Lockheed in Trump’s Doghouse, Boeing in His Penthouse

Print Email

The CEOs of the world’s two largest defense contractors met with President-elect Donald Trump on Wednesday and, while first reports of the meetings were pretty ordinary, Trump decided to raise the stakes late Thursday.

Trump had already tweeted out his displeasure at the cost and cost overruns of the Lockheed Martin Corp.’s (NYSE: LMT) F-35 Joint Strike Fighter. The tweet sent Lockheed’s stock down 3%.

Then on Thursday the president-elect took another shot at Lockheed:

Lockheed’s shares traded down about 2% in Thursday’s after-hours session, and the company did not respond to Trump’s tweet.

Boeing Co. (NYSE: BA), however, sounded delighted in its tweeted response:

The fact that Boeing F/A-18 Super Hornet is not comparable to the F-35 apparently is either not worth mentioning or simply one of those inconvenient facts.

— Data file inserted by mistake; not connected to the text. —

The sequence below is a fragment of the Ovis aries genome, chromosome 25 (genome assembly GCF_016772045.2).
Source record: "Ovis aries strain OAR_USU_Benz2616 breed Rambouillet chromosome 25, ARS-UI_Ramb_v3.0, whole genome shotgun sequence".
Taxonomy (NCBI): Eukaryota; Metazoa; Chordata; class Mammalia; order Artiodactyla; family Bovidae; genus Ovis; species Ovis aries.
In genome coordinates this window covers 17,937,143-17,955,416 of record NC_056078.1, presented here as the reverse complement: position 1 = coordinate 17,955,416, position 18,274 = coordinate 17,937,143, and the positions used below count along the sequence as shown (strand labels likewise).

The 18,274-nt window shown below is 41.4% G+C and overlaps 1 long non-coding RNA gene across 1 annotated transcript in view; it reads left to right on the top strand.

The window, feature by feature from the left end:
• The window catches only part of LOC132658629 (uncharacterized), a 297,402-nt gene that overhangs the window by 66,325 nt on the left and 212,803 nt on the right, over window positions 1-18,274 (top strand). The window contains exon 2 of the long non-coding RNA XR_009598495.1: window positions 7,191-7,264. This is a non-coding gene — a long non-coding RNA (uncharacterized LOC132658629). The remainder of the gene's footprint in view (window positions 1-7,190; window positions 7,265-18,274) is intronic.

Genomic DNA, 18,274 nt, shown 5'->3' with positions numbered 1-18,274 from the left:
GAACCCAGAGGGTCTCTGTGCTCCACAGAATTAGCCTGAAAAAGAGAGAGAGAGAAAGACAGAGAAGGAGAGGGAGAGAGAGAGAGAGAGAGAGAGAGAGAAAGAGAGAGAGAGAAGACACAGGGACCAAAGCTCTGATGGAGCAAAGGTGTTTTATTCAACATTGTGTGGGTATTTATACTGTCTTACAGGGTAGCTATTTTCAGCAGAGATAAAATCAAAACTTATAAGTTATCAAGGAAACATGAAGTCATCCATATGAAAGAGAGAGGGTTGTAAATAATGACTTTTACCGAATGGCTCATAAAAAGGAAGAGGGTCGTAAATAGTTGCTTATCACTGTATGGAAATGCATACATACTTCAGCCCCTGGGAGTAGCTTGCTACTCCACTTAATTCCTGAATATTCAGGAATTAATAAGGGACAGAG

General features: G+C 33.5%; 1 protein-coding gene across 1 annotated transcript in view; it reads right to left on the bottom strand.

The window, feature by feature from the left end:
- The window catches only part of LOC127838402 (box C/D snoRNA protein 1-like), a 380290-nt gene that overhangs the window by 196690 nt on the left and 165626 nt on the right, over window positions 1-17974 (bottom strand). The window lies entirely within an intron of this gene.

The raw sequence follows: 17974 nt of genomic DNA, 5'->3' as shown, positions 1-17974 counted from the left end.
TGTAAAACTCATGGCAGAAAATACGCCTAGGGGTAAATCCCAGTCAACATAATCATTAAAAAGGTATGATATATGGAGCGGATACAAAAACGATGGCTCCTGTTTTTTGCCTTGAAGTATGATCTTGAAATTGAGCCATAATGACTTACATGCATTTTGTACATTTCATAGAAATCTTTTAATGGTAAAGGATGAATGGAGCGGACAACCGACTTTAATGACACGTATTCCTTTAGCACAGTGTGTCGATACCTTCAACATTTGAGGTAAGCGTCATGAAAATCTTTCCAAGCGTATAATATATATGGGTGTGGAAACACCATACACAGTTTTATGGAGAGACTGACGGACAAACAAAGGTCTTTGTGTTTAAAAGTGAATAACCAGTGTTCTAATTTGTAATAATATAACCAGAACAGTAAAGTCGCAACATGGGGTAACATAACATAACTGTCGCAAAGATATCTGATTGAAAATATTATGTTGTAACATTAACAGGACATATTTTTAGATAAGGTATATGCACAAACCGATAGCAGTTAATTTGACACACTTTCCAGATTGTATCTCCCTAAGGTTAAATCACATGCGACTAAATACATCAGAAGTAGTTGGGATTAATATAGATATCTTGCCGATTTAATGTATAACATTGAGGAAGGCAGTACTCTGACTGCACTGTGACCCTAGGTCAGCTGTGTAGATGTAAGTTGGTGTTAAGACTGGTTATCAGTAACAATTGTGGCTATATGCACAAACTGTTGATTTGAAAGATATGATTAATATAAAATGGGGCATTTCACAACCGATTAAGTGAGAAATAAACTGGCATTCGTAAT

The major difference between the two planes is stealth technology. The F-35 has it and the Super Hornet does not. There are other differences, as Marcus Weisgerber at Defense One points out:

Despite similarities, the two warplanes are not “comparable.” The F-35 is a stealth fighter, meaning it is built to avoid radar detection. To stay low-profile, the F-35 carries its bombs and missiles inside the jet, not outside on the wings like the Super Hornet. The F-35 also has an advanced computer system that processes data from a host of cameras and sensors.

The delays in deploying the F-35 have led to additional purchases of the Super Hornet as a stop-gap until the new plane is ready. And because the Boeing fighter is a known quantity, it can be built quickly and at about half the cost of an F-35.

Lockheed has already begun negotiating with the Pentagon over the next batch (called a “lot” in defense-speak) of 100 F-35s. The defense chiefs have made the company an offer they can’t refuse that sets the price of this lot at $107 million per plane. Lockheed even asked for an additional $530 million in early November to pay for delays and flight testing.

Lockheed shares traded down 1.6% in Friday’s premarket, at $248.80 in a 52-week range of $200.47 to $269.90. The consensus 12-month price target is $278.47.

Boeing’s stock traded up about 0.8%, at $158.26 in a 52-week range of $102.10 to $160.07. The consensus price target is $155.12.